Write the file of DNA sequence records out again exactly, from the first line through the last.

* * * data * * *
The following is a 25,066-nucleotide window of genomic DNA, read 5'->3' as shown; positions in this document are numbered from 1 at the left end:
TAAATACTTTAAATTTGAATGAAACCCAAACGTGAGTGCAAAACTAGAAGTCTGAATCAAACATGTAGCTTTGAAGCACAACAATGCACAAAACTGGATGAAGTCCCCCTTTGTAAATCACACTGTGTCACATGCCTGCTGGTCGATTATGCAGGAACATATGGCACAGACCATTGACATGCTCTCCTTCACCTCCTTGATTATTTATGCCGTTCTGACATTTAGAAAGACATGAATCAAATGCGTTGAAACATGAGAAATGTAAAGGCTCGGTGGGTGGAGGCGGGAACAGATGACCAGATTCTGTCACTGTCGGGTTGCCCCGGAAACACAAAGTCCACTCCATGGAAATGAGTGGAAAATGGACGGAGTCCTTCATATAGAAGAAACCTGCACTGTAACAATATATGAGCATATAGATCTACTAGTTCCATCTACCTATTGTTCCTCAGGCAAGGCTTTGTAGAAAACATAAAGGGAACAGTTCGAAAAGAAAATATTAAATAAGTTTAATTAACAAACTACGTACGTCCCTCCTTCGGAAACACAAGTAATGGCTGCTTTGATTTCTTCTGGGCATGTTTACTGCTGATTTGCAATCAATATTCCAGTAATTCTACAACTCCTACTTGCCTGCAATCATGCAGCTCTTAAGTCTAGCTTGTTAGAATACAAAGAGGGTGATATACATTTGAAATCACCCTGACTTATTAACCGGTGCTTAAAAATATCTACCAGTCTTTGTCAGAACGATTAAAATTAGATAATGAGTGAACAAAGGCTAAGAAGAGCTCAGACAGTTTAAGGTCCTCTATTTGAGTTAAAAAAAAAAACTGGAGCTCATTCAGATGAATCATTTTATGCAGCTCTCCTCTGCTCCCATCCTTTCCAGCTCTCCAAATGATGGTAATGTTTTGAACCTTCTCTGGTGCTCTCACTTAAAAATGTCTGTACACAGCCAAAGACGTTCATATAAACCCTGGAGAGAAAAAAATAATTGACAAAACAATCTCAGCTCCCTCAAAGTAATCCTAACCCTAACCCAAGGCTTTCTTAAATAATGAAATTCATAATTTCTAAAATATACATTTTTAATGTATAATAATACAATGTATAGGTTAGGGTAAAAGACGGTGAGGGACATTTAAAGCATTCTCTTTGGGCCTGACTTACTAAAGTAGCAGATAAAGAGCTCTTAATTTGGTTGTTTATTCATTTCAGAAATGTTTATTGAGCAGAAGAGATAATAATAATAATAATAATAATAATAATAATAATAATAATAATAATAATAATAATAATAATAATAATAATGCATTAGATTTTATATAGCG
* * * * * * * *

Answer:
The following is a 25,066-nucleotide window of genomic DNA, read 5'->3' as shown; positions in this document are numbered from 1 at the left end:
TAAATACTTTAAATTTGAATGAAACCCAAACGTGAGTGCAAAACTAGAAGTCTGAATCAAACATGTAGCTTTGAAGCACAACAATGCACAAAACTGGATGAAGTCCCCCTTTGTAAATCACACTGTGTCACATGCCTGCTGGTCGATTATGCAGGAACATATGGCACAGACCATTGACATGCTCTCCTTCACCTCCTTGATTATTTATGCCGTTCTGACATTTAGAAAGACATGAATCAAATGCGTTGAAACATGAGAAATGTAAAGGCTCGGTGGGTGGAGGCGGGAACAGATGACCAGATTCTGTCACTGTCGGGTTGCCCCGGAAACACAAAGTCCACTCCATGGAAATGAGTGGAAAATGGACGGAGTCCTTCATATAGAAGAAACCTGCACTGTAACAATATATGAGCATATAGATCTACTAGTTCCATCTACCTATTGTTCCTCAGGCAAGGCTTTGTAGAAAACATAAAGGGAACAGTTCGAAAAGAAAATATTAAATAAGTTTAATTAACAAACTACGTACGTCCCTCCTTCGGAAACACAAGTAATGGCTGCTTTGATTTCTTCTGGGCATGTTTACTGCTGATTTGCAATCAATATTCCAGTAATTCTACAACTCCTACTTGCCTGCAATCATGCAGCTCTTAAGTCTAGCTTGTTAGAATACAAAGAGGGTGATATACATTTGAAATCACCCTGACTTATTAACCGGTGCTTAAAAATATCTACCAGTCTTTGTCAGAACGATTAAAATTAGATAATGAGTGAACAAAGGCTAAGAAGAGCTCAGACAGTTTAAGGTCCTCTATTTGAGTTAAAAAAAAAAACTGGAGCTCATTCAGATGAATCATTTTATGCAGCTCTCCTCTGCTCCCATCCTTTCCAGCTCTCCAAATGATGGTAATGTTTTGAACCTTCTCTGGTGCTCTCACTTAAAAATGTCTGTACACAGCCAAAGACGTTCATATAAACCCTGGAGAGAAAAAAATAATTGACAAAACAATCTCAGCTCCCTCAAAGTAATCCTAACCCTAACCCAAGGCTTTCTTAAATAATGAAATTCATAATTTCTAAAATATACATTTTTAATGTATAATAATACAATGTATAGGTTAGGGTAAAAGACGGTGAGGGACATTTAAAGCATTCTCTTTGGGCCTGACTTACTAAAGTAGCAGATAAAGAGCTCTTAATTTGGTTGTTTATTCATTTCAGAAATGTTTATTGAGCAGAAGAGATAATAATAATAATAATAATAATAATAATAATAATAATAATAATAATAATAATAATAATAATAATAATAATGCATTAGATTTTATATAGCG